Jailers who were on duty while Sandra Bland committed suicide in her cell last year faced no criminal charges and were even quietly given new law enforcement jobs, according to a new report.
Sandra Bland, who was in jail for a routine traffic stop, shook the world when she took her own life back in July 2015, grabbing international headlines, fueling the ever-growing Black Lives Matter movement, and even becoming mentioned in the Democratic presidential debate, according to Yahoo News.
"Black lives matter," said Democratic presidential candidate Bernie Sanders. "The reason those words matter is the African-American community knows that on any given day, some innocent person like Sandra Bland can get into a car and then three days later she's going to end up dead in jail."
Sandra's log reports that the jailers checked on her that fatal night, but, as previously reported by the Inquisitr, one of the jailers later confessed that they falsified the document, really neglecting her and leaving her to her own demise.
Sandra said at her booking that she previously tried to commit suicide and suffered from depression. According to Texas state guidelines, the guards should have checked on her every 30 minutes rather than the normal hourly rounds for inmates who are not at a high suicide risk. By the jailers' own admissions, they filled out the half hour slots and signed the bottom of the form at the beginning of their shift, not discovering Sandra's unconscious body until approximately two hours after she hung herself.
Though giving false reports on government documents is a state crime in Texas, amounting sometimes to a felony charge, a Waller County grand jury opted not to indict the two jailers.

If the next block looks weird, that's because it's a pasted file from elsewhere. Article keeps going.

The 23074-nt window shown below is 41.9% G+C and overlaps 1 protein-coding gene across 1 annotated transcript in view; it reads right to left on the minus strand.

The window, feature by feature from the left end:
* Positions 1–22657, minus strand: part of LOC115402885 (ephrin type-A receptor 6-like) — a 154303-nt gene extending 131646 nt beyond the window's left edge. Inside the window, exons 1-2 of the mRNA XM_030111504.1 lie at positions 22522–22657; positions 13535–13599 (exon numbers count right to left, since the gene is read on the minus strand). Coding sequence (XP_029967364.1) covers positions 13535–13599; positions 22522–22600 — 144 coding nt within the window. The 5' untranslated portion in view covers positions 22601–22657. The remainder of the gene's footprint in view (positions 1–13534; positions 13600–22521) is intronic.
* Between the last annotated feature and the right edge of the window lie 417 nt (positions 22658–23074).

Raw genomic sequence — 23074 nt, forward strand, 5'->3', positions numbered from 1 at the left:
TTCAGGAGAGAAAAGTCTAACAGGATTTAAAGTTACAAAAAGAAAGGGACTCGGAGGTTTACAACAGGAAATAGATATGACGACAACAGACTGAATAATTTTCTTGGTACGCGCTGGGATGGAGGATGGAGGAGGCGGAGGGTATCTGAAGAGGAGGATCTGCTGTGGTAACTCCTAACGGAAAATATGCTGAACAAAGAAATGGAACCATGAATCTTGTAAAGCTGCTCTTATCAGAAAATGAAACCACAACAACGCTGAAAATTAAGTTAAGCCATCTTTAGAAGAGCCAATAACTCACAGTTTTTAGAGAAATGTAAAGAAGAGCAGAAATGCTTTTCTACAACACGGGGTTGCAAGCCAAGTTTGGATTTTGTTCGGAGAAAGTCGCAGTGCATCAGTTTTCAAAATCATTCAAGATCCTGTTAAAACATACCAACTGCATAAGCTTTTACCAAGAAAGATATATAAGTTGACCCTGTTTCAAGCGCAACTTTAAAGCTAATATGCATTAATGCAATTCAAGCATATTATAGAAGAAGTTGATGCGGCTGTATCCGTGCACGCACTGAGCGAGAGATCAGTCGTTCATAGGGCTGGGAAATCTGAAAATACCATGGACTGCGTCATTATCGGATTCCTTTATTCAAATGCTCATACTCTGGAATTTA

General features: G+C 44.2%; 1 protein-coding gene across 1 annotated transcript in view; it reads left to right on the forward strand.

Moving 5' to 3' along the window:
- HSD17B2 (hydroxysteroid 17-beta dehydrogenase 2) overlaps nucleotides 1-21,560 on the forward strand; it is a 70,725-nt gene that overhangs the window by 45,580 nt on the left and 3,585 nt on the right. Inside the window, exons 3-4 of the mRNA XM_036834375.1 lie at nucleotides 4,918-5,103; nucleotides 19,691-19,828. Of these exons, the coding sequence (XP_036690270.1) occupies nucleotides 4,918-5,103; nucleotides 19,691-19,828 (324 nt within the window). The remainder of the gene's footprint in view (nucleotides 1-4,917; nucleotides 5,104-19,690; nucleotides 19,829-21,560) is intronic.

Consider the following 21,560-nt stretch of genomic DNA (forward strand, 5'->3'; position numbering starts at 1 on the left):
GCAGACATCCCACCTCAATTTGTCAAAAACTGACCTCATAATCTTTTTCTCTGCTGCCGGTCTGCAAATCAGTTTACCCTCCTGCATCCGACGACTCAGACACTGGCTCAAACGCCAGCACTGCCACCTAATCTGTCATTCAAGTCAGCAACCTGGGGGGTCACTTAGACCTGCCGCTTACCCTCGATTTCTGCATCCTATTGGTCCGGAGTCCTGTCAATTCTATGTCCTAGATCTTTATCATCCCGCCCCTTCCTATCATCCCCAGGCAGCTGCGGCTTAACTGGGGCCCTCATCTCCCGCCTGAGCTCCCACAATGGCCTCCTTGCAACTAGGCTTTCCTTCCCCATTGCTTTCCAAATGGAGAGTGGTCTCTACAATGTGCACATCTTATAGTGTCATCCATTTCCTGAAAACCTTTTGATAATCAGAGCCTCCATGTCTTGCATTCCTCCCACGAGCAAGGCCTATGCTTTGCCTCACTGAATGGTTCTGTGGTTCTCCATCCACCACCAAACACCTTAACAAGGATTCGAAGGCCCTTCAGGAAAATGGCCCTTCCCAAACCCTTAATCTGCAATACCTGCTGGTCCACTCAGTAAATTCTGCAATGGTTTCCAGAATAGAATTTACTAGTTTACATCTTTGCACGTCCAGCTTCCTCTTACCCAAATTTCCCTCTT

The Chicago Tribune reports that the two guards faced no real punitive consequences at their workplace either. Though seemingly they were relieved of duty at the Waller County sheriff's office, within two months they were quietly transferred to the Waller Police Department.
When questioned about hiring the negligent jailers, Waller city officials including Mayor Danny Marburger, denied knowing the jailers' connection in the Sandra Bland case when the city council voted on their appointment to the police department last August. However, Marburger added that he had no intention of firing or suspending them without an indictment, arrest, or "concrete evidence" of wrongdoing.
Sandra reportedly was on a downward spiral from having received a college degree in animal science and landing a job with an Extension program in Prairie View, Texas to a string of traffic tickets totaling more than $1,000, of which she could not pay, a number of misdemeanor arrests for possessing small quantities of marijuana, and jail sentences which made keeping a steady job or finding new employment nearly impossible. Jail was becoming an ever increasing presence in her life.
According to family members, the earlier suicide attempt Sandra referred to in her booking, which should have corresponded with more frequent guard check-ups, was in 2014 after she suffered a miscarriage and fell into a deep depression.
The only law enforcement member to be indicted for anything corresponding to Sandra Bland's suicide is Brian Encinia, the former state trooper who falsely testified that Sandra assaulted him during her arrest. When video evidence from his patrol car contradicted his claim, he was issued a misdemeanor perjury charge.
[Photo by Pat Sullivan/AP Images]